I've always been a little skeptical of "how-to" books. I'm not worried about books that show me how to fix a faucet, but ones that try to tell me how to be a novelist or poet concern me. So, it was with some trepidation that I picked up Francine Prose's Reading Like a Writer. Rather than the self-indulgent pedantry I expected, the book presents a critical and well-crafted examination of the power and importance of reading good books.
With 14 novels, four non-fiction books, one YA book, and five children's books to her credit, Prose has certainly proven herself a writer. It is her experience as a teacher, however, which gives the book such a careful, studied air. While she often speaks from personal experience, sometimes to a fault, she puts most of her discussions in a classroom context. Indeed, I found reading it much like attending a graduate seminar. I worked my way through it slowly, approaching each chapter as a new lecture. Prose's narrative voice is such that it's easy to imagine yourself sitting in a room and listening rather than reading. The flip side of this, though, is that stopping in the middle of a chapter is often just as jarring as going home in the middle of class.
Past the introduction, the book uses an impressively controlled structure to analyze the benefit of reading. In a slowly expanding spiral, Prose begins in the second chapter with "Words," and moves onto "Sentences," "Paragraphs," "Narration," "Character," "Dialogue," "Details," and "Gesture." Speaking abstractly, it's as though she holds a book right up to her reader's face and then gradually pulls it back, explaining it along the way. Each chapter is peppered with quotations, some a page or more long, from stories both popular and obscure. Prose uses the excerpts to both illustrate the points she makes and as opportunities to speak passionately about authors who have shaped her own writing.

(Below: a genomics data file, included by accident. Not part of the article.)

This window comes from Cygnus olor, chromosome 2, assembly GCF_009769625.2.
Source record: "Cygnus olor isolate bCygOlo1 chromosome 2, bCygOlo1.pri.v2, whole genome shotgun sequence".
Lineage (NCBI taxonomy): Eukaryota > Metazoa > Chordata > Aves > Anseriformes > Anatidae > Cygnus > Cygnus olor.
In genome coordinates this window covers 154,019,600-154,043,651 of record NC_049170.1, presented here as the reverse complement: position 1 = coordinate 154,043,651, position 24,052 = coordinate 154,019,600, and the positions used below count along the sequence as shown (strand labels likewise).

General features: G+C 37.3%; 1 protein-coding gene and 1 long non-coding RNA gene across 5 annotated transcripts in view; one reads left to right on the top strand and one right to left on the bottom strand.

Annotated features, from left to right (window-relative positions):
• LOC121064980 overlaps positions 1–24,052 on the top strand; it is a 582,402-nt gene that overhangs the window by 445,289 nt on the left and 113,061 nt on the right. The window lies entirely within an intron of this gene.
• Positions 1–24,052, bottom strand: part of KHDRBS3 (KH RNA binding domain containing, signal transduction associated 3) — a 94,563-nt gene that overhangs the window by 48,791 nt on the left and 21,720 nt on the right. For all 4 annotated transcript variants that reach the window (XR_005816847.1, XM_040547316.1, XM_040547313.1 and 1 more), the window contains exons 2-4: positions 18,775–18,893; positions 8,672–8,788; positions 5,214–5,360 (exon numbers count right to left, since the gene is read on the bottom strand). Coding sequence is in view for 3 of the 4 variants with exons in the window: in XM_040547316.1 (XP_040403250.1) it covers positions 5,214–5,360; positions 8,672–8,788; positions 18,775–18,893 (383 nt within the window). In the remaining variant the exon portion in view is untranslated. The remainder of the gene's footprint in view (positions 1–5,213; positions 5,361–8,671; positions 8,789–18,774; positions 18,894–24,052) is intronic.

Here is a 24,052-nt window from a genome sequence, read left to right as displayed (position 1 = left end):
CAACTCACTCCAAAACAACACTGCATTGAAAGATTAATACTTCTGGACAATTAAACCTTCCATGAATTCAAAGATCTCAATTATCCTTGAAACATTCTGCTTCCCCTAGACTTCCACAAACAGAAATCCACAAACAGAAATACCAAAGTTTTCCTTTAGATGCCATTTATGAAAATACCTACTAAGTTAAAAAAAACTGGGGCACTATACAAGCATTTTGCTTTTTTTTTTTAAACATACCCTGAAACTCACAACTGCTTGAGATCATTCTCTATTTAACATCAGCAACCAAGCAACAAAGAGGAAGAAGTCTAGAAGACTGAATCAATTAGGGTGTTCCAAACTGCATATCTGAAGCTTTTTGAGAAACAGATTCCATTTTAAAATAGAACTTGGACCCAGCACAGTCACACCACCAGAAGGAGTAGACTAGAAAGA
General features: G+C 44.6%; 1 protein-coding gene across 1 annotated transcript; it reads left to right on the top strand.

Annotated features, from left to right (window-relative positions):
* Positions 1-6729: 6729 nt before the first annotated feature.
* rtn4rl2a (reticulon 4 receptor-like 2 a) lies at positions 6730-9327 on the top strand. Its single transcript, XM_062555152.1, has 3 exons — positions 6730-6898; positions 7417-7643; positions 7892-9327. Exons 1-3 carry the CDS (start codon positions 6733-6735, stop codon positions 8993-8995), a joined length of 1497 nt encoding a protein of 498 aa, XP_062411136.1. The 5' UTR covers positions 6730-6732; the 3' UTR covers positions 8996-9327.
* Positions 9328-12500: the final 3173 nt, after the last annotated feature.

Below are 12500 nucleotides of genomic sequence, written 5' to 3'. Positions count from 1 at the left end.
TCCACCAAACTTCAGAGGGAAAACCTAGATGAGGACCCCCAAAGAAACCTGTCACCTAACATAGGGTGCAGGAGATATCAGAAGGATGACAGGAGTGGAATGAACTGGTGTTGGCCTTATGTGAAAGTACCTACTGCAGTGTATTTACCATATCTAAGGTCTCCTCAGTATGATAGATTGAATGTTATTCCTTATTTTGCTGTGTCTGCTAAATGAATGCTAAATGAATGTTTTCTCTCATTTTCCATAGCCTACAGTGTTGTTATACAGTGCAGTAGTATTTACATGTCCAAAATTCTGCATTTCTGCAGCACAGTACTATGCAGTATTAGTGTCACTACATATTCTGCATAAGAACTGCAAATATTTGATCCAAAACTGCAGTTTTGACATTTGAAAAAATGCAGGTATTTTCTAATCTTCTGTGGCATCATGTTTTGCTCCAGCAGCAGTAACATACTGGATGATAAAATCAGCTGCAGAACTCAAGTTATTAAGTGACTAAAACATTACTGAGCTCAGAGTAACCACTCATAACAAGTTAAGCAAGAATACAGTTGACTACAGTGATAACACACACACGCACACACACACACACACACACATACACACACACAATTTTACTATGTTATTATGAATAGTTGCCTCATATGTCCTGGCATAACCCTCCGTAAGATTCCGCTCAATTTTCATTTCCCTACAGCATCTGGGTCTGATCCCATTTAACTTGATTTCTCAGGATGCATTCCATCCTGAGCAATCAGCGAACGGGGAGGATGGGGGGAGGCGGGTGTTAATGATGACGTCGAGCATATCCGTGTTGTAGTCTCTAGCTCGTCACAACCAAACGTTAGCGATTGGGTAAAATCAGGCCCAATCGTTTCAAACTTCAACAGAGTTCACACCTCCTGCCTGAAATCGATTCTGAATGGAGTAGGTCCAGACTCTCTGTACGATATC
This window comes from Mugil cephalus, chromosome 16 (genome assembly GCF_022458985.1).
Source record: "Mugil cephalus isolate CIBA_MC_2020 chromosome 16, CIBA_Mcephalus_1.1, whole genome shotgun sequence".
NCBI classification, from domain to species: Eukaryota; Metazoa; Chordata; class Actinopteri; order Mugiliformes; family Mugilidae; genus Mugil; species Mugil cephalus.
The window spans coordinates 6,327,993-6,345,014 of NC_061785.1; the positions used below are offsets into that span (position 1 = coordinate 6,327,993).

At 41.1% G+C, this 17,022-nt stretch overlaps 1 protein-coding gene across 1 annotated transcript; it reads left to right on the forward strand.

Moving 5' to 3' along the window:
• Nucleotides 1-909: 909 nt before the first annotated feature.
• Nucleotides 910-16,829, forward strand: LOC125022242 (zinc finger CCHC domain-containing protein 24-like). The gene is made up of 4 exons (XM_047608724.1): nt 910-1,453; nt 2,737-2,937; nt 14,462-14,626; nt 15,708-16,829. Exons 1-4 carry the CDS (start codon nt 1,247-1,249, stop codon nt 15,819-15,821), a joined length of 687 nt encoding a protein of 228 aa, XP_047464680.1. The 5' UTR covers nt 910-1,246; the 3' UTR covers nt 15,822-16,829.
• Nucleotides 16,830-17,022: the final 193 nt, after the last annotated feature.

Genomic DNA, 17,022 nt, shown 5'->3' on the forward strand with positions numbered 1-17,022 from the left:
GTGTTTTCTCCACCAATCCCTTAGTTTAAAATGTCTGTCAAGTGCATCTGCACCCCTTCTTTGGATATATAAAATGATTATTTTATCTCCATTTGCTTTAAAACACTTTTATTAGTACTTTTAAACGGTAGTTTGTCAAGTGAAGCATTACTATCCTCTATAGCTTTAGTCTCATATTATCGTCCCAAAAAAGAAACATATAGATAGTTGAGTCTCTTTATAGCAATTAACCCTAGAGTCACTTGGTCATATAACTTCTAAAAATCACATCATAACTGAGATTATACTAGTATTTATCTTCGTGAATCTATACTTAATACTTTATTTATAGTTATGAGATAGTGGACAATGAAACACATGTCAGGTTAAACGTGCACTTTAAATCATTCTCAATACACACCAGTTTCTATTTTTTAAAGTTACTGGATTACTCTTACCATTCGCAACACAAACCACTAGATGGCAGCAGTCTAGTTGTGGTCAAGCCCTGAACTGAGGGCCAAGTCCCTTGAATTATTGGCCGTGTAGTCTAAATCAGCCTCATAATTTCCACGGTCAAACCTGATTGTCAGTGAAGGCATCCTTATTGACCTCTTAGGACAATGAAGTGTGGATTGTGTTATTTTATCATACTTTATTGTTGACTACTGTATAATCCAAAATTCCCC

In chapter six, "Character," she manages to connect two writers who seem to have little in common, and does so with breathtaking skill. She begins by breaking down Heinrich von Kleist's novella The Marquise of O–, a piece I had never heard of before. Working chronologically through the plot, she uses several long quotations to explain how the author's manipulation of action and inaction contribute to the reader's understanding of a complex cast of characters. With only the slightest pause, she moves into a discussion of Jane Austen's more cerebral characterization methods. By emphasizing the economy of language and precise staging employed by both writers, Prose argues convincingly that the two are cut from the same cloth. All the while, she periodically returns to her classroom, recalling the effect such technical examinations had on her students.
In chapters 10 and 11, the tightly controlled spiral of thought which I find so engrossing seems to unravel a bit. Ten, "Learning from Chekov," is basically an encomium. It reads much more like memoir than literary criticism, as Prose discusses the personal growth she found in reading the Russian master. There is no doubt that a close reading of Chekov's technical genius can benefit any writer, but the placement of such a discussion seems awkward and a touch redundant. Chapter 11 is called "Reading for Courage," and covers the ways in which great writers have always had to overcome both internal and external expectations. While I took great inspiration in the stories told, as I think was the intent, the tonal and structural departure from the rest of the book left me a little disappointed in the end.
Despite the cover, which reads "A guide for people who love books and for those who want to write them," this is not for the intellectually faint of heart. It's an erudite argument for the joy and value of reading. More than that, though, I found it a great encouragement to reading literary fiction. Indeed, through Prose's book, I came away with a fuller knowledge of the works she cites and an interest to read more. If you've ever felt overwhelmed by the plethora of "great" books, Reading Like a Writer is an excellent place to start for both suggested titles and the wisdom to read them well.Powered by Sidelines